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So i was testing a desktop application for first time and identified a possible endpoint vulnerable to csrf, but the problem i'm facing is that when i try to test it in a browser the request doesn't automatically get any cookies that are needed for the csrf to work.

In summary, is it possible to execute a CSRF attack in a desktop application? if yes, how would it work (add the cookies in the attack)?

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For CSRF to work in a browser, the user needs to be authenticated in the browser. This is generally not the case with non-browser applications where users authenticate in the application, not the browser.

What you would need for a successful CSRF attack in such an application would be to somehow force a user to perform actions using the application.

For example, if the application processes user-supplied links to perform state-changing actions, then CSRF may be possible (see this example for an Android application processing deep links).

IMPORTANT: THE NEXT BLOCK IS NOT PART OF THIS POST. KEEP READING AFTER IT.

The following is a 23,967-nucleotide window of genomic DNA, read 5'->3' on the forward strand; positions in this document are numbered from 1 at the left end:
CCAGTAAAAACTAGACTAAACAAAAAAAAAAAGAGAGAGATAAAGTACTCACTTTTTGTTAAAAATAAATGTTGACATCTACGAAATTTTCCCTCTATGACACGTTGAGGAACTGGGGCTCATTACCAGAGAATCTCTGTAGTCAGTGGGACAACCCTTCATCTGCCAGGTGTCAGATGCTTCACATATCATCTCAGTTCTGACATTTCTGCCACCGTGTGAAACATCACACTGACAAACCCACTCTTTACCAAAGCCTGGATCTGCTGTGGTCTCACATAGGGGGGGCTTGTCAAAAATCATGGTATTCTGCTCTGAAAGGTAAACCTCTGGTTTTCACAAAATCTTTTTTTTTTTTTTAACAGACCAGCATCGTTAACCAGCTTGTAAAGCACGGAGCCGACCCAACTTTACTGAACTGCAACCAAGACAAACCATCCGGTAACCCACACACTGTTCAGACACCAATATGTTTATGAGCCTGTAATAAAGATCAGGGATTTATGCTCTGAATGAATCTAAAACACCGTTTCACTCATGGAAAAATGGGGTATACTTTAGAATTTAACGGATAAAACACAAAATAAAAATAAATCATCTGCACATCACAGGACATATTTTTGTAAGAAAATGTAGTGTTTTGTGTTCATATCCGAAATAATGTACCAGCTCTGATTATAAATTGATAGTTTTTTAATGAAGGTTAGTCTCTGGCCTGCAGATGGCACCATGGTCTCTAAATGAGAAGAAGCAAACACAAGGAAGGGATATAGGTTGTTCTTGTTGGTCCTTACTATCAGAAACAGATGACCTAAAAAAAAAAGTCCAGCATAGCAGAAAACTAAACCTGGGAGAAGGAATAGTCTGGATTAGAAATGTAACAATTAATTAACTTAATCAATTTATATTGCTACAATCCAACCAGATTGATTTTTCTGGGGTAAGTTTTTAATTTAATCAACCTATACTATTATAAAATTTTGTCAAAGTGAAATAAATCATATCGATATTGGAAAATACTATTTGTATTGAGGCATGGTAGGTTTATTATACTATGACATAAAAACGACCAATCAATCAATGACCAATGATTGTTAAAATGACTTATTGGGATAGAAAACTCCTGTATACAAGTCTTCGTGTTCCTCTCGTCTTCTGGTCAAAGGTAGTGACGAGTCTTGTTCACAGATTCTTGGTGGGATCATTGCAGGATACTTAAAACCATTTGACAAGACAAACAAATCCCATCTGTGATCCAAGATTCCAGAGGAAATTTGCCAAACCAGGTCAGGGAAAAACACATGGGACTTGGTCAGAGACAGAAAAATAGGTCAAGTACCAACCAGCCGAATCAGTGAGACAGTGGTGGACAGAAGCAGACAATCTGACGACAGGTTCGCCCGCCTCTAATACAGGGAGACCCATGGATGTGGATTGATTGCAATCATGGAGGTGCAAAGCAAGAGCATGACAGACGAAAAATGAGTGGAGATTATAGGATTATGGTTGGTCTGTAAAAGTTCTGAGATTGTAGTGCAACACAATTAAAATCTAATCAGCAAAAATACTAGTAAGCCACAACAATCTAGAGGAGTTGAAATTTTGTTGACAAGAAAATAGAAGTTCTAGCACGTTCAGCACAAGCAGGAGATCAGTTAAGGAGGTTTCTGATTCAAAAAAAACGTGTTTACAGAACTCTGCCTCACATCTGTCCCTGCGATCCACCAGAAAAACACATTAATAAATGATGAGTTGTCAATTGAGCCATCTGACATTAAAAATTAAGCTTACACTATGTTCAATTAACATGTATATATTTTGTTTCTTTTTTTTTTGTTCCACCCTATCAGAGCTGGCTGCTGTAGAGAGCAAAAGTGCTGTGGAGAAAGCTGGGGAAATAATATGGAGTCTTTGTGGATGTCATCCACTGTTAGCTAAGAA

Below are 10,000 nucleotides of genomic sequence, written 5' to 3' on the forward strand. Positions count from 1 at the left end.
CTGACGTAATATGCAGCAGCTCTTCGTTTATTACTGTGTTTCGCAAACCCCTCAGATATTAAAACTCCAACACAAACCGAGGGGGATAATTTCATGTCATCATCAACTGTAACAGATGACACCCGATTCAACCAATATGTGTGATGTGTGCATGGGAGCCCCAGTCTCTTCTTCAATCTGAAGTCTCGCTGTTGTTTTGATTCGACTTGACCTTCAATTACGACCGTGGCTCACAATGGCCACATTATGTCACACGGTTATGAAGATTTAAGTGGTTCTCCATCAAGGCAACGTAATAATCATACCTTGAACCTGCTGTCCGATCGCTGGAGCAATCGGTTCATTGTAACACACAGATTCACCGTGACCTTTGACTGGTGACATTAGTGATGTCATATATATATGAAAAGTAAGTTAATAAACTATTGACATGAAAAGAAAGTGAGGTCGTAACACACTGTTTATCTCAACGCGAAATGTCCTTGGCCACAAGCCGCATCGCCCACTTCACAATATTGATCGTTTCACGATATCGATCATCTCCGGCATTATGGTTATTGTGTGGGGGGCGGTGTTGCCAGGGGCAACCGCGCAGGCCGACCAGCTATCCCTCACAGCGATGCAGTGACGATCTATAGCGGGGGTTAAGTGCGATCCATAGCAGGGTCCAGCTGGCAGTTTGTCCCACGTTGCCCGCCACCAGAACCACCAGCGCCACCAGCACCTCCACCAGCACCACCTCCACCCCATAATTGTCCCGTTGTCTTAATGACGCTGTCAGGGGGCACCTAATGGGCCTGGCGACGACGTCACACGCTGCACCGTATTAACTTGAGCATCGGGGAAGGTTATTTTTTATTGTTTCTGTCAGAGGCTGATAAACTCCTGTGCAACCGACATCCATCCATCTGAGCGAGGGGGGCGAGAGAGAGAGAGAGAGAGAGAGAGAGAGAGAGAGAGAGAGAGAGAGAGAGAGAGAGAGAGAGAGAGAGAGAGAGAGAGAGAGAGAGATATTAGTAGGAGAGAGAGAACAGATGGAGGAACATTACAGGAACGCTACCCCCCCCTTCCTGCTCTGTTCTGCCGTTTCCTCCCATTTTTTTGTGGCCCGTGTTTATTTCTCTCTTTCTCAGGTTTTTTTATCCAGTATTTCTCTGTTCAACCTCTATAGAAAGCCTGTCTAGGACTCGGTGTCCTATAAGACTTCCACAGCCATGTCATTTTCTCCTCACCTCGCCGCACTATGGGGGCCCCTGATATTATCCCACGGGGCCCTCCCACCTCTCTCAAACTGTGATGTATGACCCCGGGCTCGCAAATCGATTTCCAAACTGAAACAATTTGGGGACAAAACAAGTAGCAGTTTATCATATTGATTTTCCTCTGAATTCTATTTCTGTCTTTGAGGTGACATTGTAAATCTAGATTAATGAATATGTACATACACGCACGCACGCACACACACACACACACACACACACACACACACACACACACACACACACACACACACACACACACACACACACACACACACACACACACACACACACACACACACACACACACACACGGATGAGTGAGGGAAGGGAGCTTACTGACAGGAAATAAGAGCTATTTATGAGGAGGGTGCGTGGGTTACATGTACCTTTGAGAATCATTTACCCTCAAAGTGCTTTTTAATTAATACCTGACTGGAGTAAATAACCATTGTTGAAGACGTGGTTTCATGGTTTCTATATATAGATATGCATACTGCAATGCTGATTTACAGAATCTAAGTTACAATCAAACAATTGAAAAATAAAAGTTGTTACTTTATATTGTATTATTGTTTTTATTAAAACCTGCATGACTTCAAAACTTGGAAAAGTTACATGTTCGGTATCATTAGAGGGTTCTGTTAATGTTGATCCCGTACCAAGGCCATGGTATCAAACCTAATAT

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  • ok i didn't know that, i am curious now on how to get those deeplinks in the desktop application... i don't know where to search – Mr. ToxicMan Feb 26 at 12:42
  • @Mr.ToxicMan It really depends on the app if it even uses deeplinks. If it does, you may find links on the applications website, marketing emails, via web searches, etc, by going through the sourcecode (if it's available), etc. – tim Feb 26 at 12:48
  • but if it doesn't have deeplinks then there is no way to make a CSRF attack, right? – Mr. ToxicMan Feb 26 at 12:53
  • @Mr.ToxicMan It really depends on the application, how it authenticates with the backend server, what functionality it has, etc. If it has a build-in browser, CSRF may be possible. If it renders user-supplied images, it may also be possible. But generally, you would need to look at the application itself in-depth and how it processes input from other users. Just sending requests without a CSRF token is not enough for a desktop application to be vulnerable to CSRF. – tim Feb 26 at 12:58

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